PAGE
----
Recent efforts in missionary and imperial historiography have focused on developing the notion of the ‘non-West’ as a space of ‘mutual encounters’—challenging the supposed binaries of earlier colonial and postcolonial scholarship, aiming to highlight the contribution of local actors and their agencies. Exploring the case of missionary education in Ottoman Lebanon—which was never formally colonised—this talk proposes that analysing inter-imperial and informal relationships of knowledge and power through the lens of architecture can complicate the idea that the ‘encounter’ was ‘mutual’. Charting the rise of medicine as an educational pathway and later a profession, the entanglement of imperial allegiances and socio-cultural networks, and the endurance of such hierarchies through the permanence of space, I will argue that the rise of medicine and education in modern Lebanon was an imperial legacy of missionary competition through which the city and its citizens were—and continue to be—collectively colonised.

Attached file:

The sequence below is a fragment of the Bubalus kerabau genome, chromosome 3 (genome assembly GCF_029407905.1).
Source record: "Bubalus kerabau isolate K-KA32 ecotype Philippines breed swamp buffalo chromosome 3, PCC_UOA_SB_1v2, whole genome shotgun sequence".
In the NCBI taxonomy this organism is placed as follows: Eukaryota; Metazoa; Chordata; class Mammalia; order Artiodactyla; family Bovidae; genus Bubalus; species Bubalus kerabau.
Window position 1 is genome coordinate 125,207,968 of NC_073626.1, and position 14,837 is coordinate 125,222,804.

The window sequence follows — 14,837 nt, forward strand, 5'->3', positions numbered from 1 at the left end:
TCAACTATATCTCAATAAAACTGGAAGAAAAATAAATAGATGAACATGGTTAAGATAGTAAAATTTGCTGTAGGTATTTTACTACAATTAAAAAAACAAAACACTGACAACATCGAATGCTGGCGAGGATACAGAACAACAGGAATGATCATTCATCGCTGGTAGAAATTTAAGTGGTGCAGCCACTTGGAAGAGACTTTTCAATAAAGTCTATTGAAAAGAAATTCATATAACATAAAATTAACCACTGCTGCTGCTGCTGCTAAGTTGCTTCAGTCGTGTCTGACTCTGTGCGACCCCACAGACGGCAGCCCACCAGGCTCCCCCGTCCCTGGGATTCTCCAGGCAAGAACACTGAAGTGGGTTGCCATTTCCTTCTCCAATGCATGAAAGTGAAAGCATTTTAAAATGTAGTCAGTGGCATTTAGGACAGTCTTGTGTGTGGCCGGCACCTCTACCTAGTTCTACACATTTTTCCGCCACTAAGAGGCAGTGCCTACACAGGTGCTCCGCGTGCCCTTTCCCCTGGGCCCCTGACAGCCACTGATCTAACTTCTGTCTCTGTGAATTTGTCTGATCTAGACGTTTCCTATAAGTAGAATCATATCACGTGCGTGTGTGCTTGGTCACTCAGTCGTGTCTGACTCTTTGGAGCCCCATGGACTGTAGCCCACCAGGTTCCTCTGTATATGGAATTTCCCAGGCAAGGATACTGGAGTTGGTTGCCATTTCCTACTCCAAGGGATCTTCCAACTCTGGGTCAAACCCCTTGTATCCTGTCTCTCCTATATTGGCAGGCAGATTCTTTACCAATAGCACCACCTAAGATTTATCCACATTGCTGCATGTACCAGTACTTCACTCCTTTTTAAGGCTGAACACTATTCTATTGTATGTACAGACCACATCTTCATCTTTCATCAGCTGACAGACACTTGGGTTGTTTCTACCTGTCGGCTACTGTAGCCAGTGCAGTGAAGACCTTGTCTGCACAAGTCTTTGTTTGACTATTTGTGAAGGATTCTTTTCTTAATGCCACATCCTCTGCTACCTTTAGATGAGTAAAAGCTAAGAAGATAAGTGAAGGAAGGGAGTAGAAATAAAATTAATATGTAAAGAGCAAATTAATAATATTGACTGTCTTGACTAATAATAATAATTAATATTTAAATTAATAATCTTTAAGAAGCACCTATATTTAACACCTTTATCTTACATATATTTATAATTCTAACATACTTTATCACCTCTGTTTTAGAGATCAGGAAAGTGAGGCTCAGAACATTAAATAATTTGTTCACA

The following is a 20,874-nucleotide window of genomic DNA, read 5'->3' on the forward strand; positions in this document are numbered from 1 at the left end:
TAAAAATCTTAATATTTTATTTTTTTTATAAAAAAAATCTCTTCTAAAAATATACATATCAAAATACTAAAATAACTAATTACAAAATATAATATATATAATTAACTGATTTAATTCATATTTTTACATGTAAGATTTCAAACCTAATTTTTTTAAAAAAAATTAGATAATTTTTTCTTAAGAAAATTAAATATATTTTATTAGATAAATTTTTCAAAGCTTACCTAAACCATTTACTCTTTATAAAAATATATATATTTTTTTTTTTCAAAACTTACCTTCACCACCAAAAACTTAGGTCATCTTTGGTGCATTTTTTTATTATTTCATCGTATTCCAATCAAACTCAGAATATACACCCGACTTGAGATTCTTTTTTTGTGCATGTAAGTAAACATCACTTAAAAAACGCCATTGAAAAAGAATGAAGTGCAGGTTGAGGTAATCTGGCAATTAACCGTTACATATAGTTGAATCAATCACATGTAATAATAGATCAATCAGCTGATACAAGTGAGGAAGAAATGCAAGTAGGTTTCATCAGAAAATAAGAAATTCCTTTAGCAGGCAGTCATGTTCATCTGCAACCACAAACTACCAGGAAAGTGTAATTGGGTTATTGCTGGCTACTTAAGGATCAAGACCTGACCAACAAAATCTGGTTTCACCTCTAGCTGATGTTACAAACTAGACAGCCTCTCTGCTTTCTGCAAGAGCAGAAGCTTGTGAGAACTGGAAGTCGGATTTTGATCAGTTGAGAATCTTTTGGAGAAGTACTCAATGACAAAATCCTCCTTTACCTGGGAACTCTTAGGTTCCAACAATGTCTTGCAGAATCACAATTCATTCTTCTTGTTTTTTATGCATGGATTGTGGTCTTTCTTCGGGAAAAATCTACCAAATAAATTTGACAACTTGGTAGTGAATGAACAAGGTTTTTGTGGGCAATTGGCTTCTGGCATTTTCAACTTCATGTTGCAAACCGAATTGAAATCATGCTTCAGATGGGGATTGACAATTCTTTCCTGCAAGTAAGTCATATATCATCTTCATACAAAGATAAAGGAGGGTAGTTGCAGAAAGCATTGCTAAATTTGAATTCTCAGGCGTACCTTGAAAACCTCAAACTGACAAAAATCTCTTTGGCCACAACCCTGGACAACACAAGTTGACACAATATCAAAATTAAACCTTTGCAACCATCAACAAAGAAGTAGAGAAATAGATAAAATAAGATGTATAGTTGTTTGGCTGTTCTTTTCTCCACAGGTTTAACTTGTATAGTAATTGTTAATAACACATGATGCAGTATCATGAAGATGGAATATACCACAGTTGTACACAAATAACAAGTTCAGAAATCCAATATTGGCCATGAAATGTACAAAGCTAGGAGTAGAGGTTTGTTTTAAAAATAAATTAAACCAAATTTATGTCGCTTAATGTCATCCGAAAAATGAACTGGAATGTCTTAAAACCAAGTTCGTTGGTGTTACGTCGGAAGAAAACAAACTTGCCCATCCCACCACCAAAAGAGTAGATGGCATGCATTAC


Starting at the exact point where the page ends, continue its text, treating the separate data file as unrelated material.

Public Bathhouses as Battlegrounds for Ideological Controversies in Constitutional Iran: The Story of Mirza Abu Taleb Bathhouse
Kamyar Salavati – University of Exeter
Despite the vast literature on the history of traditional public bathhouses (hammams) in Iran and the Islamicate world, modern bathhouses, known as ‘numbered bathhouses’, have been largely overlooked in the histories of architecture in Iran. During the late 19th and early 20th centuries, these bathhouses became a battleground for different socio-cultural and political ideologies. On one hand, the conservatives defended the traditional hammams, and on the other, the Constitutionalists championed the establishment of more ‘hygienic’ hammams. What was similar on both sides of the controversy were their religious justifications as to why they should accept or reject new types of public bathhouses. Focusing on one public bathhouse of this period—the hammam of Mirza Abu Taleb—and what happened to it, I will explore the controversies and resistance among the public and the more conservative groups against the new hammams.